Ferredoxins are small proteins containing iron and sulfur atoms organized as iron-sulfur clusters. These biological "capacitors" can accept or discharge electrons, the effect being change in the oxidation states (+2 or +3) of the iron atoms. This way, ferredoxin acts as electron transfer agents in biological redox reactions.
Adrenodoxin (adrenal ferredoxin; InterPro: IPR001055), putidaredoxin, and terpredoxin make up a family of soluble Fe2S2 proteins that act as single electron carriers, mainly found in eukaryotic mitochondria and Proteobacteria. The human variant of adrenodoxin is referred to as ferredoxin-1 and ferredoxin-2. In mitochondrial monooxygenase systems, adrenodoxin transfers an electron from NADPH:adrenodoxin reductase to membrane-bound cytochrome P450.
- Ferredoxin-1 in humans participates in the synthesis of thyroid hormones. It also transfers electrons from adrenodoxin reductase to CYP11A1, a CYP450 enzyme responsible for cholesterol side chain cleavage. FDX-1 has the capability to bind to metals and proteins.
- Ferredoxin-2 participates in heme A and iron–sulphur protein synthesis.
CHEMICAL STRUCTURE AND IMAGES
When relevant for the function
- Primary structure
- Secondary structure
- Tertiary structure
- Quaternary structure
Protein Aminoacids Percentage
SYNTHESIS AND TURNOVER
- Cell signaling and Ligand transport
- Structural proteins
With regard to (1), thyroidal ferredoxin and its NADPH-dependent reductase will be purified from thyroid particulate preparations and the structural and functional relationship of ferredoxin-reductase to flavoprotein iodotyrosine deiodinase will be studied.
Matched in Keywords: triiodothyronine .
Applying a systems approach to thyroid physiology: Looking at the whole with a mitochondrial perspective instead of judging single TSH values or why we should know more about mitochondria to understand metabolism. 2017
Classical thinking in endocrine physiology squeezes our diagnostic handling into a simple negative feedback mechanism with a controller and a controlled variable. In the case of the thyroid this is reduced to TSH and fT3 and fT4, respectively. The setting of this tight notion has no free space for any additions. In this paper we want to challenge this model of limited application by proposing a construct based on a systems approach departing from two basic considerations. In first place since the majority of cases of thyroid disease develop and appear during life it has to be considered as an acquired condition. In the second place, our experience with the reversibility of morphological changes makes the autoimmune theory inconsistent. While medical complexity can expand into the era of OMICS as well as into one where manipulations with the use of knock-outs and -ins are common in science, we have preferred to maintain a simple and practical approach. We will describe the interactions of iron, magnesium, zinc, selenium and coenzyme Q10 with the thyroid axis. The discourse will be then brought into the context of ovarian function, i.e. steroid hormone production. Finally the same elemental players will be presented in relation to the basic mitochondrial machinery that supports the endocrine. We propose that an intact mitochondrial function can guard the normal endocrine function of both the thyroid as well as of the ovarian axis. The basic elements required for this function appear to be magnesium and iron. In the case of the thyroid, magnesium-ATP acts in iodine uptake and the heme protein peroxidase in thyroid hormone synthesis. A similar biochemical process is found in steroid synthesis with cholesterol uptake being the initial energy-dependent step and later the heme protein ferredoxin 1 which is required for steroid synthesis. Magnesium plays a central role in determining the clinical picture associated with thyroid disease and is also involved in maintaining fertility. With the aid of 3D sonography patients needing selenium and/or coenzyme Q10 can be easily identified. By this we firmly believe that physicians should know more about basic biochemistry and the way it fits into mitochondrial function in order to understand metabolism. Contemplating only TSH is highly reductionistic.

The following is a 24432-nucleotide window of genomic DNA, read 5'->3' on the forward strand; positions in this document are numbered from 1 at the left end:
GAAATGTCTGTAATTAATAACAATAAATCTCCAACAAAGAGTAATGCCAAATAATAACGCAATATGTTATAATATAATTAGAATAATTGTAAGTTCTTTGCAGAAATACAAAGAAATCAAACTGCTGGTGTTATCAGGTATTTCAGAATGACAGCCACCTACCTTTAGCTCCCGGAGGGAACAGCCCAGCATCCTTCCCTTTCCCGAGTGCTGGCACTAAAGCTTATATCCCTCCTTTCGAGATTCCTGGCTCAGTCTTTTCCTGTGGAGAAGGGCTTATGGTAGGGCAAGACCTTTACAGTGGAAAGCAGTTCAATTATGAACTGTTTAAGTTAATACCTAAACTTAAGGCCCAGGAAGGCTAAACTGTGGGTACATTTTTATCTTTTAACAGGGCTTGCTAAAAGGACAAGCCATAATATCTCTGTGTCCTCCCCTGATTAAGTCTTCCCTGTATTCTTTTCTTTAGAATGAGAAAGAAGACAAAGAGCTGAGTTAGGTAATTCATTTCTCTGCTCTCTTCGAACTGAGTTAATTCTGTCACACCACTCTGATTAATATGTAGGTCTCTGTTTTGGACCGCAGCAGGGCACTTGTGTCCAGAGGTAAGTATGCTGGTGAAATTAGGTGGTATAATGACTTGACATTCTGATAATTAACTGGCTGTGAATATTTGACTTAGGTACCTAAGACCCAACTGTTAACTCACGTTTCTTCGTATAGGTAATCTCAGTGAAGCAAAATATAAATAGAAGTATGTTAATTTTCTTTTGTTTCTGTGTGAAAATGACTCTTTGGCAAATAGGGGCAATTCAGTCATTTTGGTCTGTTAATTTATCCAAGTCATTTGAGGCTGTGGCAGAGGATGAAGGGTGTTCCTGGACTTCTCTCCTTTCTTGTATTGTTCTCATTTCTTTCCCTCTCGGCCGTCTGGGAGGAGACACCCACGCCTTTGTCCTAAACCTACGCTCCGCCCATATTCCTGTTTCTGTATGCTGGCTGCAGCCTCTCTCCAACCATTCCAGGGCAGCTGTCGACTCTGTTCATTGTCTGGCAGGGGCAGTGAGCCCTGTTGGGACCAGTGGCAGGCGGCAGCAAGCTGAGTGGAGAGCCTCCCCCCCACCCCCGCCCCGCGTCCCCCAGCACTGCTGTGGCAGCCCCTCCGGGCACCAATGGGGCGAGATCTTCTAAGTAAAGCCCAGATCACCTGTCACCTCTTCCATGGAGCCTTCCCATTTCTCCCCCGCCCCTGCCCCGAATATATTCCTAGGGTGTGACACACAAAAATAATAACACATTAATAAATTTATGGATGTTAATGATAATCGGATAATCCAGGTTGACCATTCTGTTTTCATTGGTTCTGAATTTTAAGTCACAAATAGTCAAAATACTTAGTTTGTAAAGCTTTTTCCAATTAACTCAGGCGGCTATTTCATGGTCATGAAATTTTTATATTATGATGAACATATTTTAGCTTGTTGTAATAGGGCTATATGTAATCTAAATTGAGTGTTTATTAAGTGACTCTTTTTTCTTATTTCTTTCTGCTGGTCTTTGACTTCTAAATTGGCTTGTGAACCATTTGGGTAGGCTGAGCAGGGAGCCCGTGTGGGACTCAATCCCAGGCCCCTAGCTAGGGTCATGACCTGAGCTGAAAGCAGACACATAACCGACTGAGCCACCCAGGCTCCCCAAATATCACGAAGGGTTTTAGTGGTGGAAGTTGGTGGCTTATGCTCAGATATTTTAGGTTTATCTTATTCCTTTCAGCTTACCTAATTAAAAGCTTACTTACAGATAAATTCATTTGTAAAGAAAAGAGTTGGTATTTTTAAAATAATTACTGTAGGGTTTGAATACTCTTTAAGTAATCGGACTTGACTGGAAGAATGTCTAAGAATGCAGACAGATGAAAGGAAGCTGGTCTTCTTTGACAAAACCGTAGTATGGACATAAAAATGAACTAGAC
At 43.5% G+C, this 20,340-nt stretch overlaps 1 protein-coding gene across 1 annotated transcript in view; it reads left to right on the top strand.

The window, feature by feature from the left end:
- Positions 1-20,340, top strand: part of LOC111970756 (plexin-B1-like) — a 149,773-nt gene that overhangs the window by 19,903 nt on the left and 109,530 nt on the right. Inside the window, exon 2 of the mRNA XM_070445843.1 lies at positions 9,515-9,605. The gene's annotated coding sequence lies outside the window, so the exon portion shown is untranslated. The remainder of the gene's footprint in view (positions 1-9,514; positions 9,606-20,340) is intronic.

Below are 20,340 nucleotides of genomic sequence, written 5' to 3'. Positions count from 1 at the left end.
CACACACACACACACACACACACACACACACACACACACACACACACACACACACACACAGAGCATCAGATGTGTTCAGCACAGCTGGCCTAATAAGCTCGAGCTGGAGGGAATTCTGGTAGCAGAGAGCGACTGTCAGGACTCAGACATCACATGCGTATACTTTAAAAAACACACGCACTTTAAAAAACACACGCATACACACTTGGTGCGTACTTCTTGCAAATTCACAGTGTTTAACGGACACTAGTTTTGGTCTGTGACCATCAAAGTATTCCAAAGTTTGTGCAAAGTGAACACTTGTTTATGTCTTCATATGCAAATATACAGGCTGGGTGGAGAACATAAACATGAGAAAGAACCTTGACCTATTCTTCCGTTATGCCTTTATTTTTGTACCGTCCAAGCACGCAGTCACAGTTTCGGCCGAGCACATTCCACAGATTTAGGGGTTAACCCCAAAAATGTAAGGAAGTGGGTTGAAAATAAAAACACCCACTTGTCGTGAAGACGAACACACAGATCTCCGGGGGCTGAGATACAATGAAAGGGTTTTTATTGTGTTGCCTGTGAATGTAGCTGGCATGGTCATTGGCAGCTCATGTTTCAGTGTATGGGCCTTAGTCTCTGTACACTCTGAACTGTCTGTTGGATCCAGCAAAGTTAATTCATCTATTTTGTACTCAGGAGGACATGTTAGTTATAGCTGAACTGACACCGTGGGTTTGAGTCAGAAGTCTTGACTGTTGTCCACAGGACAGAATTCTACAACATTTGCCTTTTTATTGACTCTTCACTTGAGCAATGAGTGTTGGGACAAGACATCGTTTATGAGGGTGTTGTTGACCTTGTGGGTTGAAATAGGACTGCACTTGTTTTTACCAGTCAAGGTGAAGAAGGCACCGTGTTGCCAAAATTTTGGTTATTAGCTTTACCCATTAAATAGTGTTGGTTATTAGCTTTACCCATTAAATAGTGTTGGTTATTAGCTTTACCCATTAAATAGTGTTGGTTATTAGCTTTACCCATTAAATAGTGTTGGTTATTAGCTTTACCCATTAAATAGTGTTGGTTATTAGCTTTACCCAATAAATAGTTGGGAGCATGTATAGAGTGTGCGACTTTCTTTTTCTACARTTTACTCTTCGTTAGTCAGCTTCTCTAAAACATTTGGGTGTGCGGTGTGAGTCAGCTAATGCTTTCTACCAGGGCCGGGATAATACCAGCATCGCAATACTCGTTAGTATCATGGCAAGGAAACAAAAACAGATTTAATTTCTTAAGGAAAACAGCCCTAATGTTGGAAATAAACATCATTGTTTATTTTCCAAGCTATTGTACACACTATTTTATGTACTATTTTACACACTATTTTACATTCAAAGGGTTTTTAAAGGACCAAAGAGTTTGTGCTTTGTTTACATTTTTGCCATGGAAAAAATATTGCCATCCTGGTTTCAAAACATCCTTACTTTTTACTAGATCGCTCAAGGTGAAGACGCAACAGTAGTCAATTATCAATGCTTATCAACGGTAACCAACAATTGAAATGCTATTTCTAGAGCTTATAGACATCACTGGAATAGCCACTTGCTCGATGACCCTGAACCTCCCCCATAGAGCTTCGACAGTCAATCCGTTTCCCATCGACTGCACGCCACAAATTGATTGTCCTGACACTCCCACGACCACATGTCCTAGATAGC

Author's profiles and motivation for this analysis The philosophical alternatives in science and medicine Reductionism vs. systems approach in clinical thyroid disease guidelines The entry into complexity: the involvement of the musculoskeletal system Integrating East and West: teachings from Chinese Medicine and from evidence based medicine (EBM) Can a mathematical model represent complexity in the daily thyroid practice? How effective is thyroxine treatment? Resolving the situation of residual symptoms in treated patients with thyroid disease Importance of iron, zinc and magnesium in relation to thyroid function Putting together new concepts related to thyroid function for a systems approach Expanding our model into general aspects of medicine